Cheap Eats 2015: Enat

Where we go for our favorite vegetable stews.
Cheap Eats 2015: Enat

There are simply too many good Ethiopian restaurants in the area to declare a best. But it would be hard to sit down to an Ethiopian meal that’s more vibrant, more colorful, more assuredly spiced than our most recent visit to this chill and cozy haunt. Seldom do you find a kitchen at any level, in any cuisine, that handles vegetables with this degree of knowledge and care. To dine meatlessly here—feasting, say, on the generous vegetarian sampler—is to appreciate that comfort food isn’t limited to fried chicken and meatloaf. One of the items on that platter, the cold green-lentil salad known as azifa, is a stunner, the best preparation you’ll come across in the area—the flavors sharper, the tang tangier. That’s not to say meat is stinted on: The magnificent bone-in lamb in the yebeg wat attests to the kitchen’s level of detail, as does the gravy-like sauce, aromatic with cinnamon and clove.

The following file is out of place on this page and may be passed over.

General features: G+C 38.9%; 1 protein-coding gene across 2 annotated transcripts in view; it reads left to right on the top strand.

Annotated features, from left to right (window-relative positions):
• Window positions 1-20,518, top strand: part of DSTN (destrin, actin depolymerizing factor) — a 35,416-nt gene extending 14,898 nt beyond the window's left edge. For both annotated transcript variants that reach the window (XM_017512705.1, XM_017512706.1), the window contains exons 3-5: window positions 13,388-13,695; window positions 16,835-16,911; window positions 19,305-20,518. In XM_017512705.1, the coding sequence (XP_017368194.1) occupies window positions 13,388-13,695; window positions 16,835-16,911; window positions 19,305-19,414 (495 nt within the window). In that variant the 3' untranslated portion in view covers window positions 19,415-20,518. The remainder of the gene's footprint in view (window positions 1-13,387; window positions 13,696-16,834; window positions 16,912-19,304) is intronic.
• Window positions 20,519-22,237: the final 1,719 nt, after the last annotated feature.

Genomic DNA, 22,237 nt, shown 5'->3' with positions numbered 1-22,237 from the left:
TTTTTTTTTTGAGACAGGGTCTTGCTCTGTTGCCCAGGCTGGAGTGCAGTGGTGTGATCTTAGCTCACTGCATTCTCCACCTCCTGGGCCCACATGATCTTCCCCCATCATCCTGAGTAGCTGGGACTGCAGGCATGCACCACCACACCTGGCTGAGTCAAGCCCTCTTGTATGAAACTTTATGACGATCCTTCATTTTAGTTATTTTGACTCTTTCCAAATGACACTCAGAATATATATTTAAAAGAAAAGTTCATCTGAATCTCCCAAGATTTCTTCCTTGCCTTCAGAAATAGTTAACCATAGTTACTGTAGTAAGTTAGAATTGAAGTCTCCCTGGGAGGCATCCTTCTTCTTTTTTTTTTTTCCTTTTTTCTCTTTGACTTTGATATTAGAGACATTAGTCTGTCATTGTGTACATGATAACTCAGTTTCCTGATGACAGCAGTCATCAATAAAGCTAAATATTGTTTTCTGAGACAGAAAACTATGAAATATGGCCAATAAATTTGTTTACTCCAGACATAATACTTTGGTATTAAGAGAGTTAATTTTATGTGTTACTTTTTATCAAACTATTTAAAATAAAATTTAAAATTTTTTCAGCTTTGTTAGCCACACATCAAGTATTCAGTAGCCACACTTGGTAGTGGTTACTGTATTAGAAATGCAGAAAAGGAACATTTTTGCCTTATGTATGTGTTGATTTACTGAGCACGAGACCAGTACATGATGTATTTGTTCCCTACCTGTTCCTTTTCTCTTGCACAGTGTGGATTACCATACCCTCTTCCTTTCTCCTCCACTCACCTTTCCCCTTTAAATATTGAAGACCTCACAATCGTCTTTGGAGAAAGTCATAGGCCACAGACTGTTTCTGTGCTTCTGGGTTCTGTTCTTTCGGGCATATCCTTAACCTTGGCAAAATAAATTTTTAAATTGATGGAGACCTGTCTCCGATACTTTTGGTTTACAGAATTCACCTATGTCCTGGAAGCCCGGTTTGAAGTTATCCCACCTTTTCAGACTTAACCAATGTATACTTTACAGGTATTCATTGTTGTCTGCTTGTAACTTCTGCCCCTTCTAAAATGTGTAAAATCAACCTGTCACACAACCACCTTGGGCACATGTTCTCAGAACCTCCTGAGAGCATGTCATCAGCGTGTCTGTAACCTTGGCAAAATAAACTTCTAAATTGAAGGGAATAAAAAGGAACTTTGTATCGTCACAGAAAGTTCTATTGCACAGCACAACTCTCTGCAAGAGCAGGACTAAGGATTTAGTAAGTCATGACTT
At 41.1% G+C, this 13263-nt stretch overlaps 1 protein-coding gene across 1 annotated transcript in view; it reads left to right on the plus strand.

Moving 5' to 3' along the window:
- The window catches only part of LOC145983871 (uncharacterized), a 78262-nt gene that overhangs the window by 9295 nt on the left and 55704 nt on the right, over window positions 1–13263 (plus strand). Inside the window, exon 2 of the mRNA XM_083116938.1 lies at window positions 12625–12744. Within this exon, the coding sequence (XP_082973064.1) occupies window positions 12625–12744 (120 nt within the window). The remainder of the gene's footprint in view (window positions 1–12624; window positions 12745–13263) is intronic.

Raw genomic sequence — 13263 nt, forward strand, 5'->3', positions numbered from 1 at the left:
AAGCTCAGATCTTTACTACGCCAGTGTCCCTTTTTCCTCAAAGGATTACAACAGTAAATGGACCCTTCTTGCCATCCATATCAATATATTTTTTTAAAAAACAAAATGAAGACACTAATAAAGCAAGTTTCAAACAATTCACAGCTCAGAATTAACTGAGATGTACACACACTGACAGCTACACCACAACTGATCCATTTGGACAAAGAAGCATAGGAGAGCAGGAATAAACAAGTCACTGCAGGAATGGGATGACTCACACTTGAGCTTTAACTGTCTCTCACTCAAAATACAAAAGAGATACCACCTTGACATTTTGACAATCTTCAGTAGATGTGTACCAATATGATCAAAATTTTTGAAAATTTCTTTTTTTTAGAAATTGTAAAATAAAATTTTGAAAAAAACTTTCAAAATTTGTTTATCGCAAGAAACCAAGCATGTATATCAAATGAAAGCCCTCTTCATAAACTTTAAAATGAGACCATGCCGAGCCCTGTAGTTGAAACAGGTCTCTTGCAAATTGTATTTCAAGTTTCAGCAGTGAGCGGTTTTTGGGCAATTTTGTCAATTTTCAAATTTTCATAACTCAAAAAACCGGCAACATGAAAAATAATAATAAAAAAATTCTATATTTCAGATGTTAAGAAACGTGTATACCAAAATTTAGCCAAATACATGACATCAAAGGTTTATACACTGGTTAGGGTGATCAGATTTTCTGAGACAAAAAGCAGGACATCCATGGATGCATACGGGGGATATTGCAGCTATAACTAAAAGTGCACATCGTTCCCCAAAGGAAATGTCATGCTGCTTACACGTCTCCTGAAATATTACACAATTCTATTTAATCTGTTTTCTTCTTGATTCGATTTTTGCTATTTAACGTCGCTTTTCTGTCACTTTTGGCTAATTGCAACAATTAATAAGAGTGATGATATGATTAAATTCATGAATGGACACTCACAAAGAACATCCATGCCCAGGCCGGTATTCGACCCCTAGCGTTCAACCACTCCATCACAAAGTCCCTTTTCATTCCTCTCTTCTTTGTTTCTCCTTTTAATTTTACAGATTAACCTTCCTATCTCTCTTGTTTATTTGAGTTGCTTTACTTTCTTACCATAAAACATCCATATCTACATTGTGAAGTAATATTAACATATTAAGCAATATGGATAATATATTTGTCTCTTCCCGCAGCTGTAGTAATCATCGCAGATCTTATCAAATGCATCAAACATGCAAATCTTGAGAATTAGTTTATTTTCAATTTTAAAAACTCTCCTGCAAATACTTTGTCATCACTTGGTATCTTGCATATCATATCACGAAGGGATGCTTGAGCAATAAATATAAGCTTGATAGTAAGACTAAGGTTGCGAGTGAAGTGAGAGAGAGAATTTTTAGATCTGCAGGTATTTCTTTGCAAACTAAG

Cuisine: Ethiopian

Where you can get it: 4709 N. Chambliss St., Alexandria; 703-642-3628

Also good: Kitfo,a beef tartare; beef tibs, a stir-fry of meat, onion, and peppers.

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Ann Limpert
Executive Food Editor/Critic

Ann Limpert joined Washingtonian in late 2003. She was previously an editorial assistant at Entertainment Weekly and a cook in New York restaurant kitchens, and she is a graduate of the Institute of Culinary Education. She lives in Logan Circle.

Anna Spiegel
Food Editor

Anna Spiegel covers the dining and drinking scene in her native DC. Prior to joining Washingtonian in 2010, she attended the French Culinary Institute and Columbia University’s MFA program in New York, and held various cooking and writing positions in NYC and in St. John, US Virgin Islands.